Mueller, in an email earlier this week, said a mask should be worn if there is doubt.

“Arizona Gov. Doug Ducey says a face covering or shield is highly recommended whenever a person is out in public in Arizona in order to slow and contain the spread of COVID-19,” Mueller said.

“When in doubt on whether a face covering or shield is required in certain situations, people in Sierra Vista are urged to err on the side of caution and mask up.”

Local eatery owner Michelle Bobke, owner of Bobke’s For Lunch on Wilcox, said Tuesday that she welcomes the next two weeks of vacation that she and the restaurant staff take every year in July, so that she won’t have to deal with the mask issue. Bobke said her workers are required to mask up, but not her customers.

“All these rules and regulations keep changing and people are a little stressed,” Bobke said. “I think Mayor Mueller is doing the best he can. This is a no-win situation. Whatever you do is going to be wrong for somebody.”

But national supermarket chain Safeway is counting on shoppers to follow local and state orders.

“We require our associates to wear masks and expect that our customers follow all applicable local and state regulations with respect to face coverings for their protection and for that of our employees,” Keane said in an email.

Tiffany Wilson, a spokeswoman for Walmart, echoed that.

"We encourage customers to wear masks and reinforce the need to social distance via signage," Wilson said. "We strongly encourage all customers to adhere to the decisions made by local officials regarding the use of protective facial coverings because we all need to do our part in the interest of public health."

Superintendents react to delayed school year start

COUNTY — Just when local districts thought they had what they needed to proceed for schools to open on time, Governor Doug Ducey announced an executive order that pushes the start of school to Aug. 17.

“I can’t say I wasn’t expecting the delay,” said Superintendent for Fort Huachuca Accommodation Schools Mark Goodman. “(But) we were hoping to start on time if safe to do.”

The order does not indicate if those missed days will have to be made up but the Arizona Department of Education has until Aug. 31 to submit their decision on the matter to the governor. Schools may start at their original date with a completely virtual structure. The order only postpones in-person instruction.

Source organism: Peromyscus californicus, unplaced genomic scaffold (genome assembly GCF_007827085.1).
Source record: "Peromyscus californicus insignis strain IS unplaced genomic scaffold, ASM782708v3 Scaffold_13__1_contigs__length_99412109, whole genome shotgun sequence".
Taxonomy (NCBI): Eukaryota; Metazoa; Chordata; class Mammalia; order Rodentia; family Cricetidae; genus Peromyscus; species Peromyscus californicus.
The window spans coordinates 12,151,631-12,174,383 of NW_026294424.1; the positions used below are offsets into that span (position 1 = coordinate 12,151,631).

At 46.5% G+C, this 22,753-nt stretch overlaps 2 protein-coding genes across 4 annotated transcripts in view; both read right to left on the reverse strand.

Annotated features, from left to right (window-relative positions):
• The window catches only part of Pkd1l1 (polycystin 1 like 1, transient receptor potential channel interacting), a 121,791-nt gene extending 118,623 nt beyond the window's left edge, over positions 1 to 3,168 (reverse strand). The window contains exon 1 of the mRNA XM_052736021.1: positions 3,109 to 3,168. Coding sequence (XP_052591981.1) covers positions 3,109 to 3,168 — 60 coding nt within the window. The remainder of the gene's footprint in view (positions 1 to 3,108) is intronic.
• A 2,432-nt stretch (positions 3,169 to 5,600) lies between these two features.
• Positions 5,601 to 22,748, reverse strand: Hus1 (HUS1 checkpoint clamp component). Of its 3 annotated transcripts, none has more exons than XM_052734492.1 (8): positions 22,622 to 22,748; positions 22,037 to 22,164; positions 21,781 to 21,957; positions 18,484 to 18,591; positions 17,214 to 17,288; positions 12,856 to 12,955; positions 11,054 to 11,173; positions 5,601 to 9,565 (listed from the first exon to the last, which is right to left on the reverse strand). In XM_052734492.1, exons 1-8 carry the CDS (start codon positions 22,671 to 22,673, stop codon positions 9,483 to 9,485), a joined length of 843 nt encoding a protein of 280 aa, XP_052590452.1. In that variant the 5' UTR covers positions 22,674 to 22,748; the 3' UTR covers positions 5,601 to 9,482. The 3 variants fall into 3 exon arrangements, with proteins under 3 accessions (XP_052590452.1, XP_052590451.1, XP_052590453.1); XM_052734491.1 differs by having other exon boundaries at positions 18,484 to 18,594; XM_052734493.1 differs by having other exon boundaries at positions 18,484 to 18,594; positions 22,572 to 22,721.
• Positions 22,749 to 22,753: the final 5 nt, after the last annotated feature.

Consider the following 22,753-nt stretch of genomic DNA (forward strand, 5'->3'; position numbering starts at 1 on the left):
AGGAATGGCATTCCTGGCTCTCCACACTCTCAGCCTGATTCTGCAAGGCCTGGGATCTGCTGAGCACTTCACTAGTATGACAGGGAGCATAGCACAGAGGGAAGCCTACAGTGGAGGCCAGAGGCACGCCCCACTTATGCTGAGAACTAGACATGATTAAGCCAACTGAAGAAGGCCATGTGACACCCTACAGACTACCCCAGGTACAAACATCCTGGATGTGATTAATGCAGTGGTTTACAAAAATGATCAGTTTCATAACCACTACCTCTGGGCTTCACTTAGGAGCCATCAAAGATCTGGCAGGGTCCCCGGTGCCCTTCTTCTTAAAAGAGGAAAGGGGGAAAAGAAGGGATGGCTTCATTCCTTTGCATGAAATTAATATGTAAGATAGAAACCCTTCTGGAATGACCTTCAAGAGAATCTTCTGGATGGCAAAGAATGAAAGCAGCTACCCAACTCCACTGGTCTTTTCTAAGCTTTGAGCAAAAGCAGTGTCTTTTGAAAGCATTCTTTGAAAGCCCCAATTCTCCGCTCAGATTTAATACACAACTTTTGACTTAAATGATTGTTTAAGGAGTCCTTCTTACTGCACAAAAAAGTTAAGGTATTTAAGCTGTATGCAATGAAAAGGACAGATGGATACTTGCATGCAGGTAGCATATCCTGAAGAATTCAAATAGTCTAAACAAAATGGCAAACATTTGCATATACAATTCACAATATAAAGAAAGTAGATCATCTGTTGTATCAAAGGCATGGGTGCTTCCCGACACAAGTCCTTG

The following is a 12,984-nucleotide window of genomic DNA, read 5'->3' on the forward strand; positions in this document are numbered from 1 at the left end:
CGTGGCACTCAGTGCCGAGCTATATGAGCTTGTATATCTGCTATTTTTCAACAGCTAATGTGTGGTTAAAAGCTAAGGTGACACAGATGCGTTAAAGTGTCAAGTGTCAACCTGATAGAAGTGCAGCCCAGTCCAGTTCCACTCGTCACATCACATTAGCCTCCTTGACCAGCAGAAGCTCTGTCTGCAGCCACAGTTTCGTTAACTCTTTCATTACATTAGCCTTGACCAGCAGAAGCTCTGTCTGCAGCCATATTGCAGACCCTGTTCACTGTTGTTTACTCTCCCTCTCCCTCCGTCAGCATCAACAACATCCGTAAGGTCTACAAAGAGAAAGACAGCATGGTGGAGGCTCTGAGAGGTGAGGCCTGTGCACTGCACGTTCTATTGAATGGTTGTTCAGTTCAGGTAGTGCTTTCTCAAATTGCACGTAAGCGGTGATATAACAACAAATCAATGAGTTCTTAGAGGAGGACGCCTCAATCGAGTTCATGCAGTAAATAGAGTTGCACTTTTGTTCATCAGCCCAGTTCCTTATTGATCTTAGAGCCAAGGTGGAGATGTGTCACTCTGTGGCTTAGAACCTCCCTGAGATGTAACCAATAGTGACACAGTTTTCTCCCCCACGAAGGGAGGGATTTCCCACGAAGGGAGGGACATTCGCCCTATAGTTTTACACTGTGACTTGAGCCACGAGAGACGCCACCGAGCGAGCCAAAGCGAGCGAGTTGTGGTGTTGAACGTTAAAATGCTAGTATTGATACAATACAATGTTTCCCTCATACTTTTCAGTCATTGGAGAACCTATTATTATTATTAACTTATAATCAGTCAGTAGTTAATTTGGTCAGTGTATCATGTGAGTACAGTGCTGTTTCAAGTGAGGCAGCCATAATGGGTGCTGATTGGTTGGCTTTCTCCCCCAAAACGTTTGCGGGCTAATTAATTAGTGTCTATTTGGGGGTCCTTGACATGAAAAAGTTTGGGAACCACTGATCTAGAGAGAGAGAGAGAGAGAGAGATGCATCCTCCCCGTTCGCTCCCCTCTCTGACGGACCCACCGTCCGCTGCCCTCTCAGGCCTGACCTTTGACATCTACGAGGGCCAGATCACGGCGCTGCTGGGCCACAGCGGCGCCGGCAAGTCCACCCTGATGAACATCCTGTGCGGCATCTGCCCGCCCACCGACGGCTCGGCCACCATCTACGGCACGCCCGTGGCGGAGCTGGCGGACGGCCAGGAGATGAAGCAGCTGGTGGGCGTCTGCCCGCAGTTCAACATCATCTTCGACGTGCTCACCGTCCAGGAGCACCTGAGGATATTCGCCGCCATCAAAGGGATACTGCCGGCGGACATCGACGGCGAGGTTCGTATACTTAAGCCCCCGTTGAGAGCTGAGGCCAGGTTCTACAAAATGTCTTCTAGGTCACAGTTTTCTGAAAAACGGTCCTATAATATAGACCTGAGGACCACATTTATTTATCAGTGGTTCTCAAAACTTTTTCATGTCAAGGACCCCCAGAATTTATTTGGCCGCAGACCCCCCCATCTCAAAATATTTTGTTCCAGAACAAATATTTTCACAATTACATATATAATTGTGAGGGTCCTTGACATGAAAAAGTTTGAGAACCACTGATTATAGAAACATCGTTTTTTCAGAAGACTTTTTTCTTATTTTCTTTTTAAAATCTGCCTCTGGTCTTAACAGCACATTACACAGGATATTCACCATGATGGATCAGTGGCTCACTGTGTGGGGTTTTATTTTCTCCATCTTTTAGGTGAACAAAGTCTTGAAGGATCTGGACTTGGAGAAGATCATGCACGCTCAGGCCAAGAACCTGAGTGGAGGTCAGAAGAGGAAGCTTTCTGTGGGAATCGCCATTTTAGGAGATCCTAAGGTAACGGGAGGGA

Each district will create their own plans for returning and submit them to the state but all agree the extra time allows to better equip the schools and staff for a safe return. Their concern is whether or not they will have to shift their calendars to make up days to reach the 180 day requirement.

Sierra Vista Unified School District

SVUSD administration was planning to return to in-person learning on Aug. 5 and are using community feedback to determine the proper steps for returning. The district issued the following statement, through public information officer Jacob Martinez, in regards to the postponement of in-person instruction.

“We applaud Governor Ducey and Superintendent Hoffman’s leadership as things continue to change as COVID-19 cases surge in Arizona,” the statement said. “We are continuing to develop and refine our plan to return to school in August and will be following the guidance from our leadership closely.

“We are eager to have our students and staff return to classrooms, but want to ensure we do safely and carefully,” the statement concluded.


“We are still in our planning process,” said Palominas Elementary School District Superintendent Sherri Rosalik. “Our multidisciplinary team of teachers, support staff, parents, administrators and board representation has met three times to review our survey data and additional feedback from parents and teachers as well as all available guidance.

“We are in the process of having multiple stakeholders review a draft of our plan before we meet again to finalize details and release the plan.

Rosalik concluded the statement by saying the extra time allows them to review their course of action more and be prepared for what’s to come.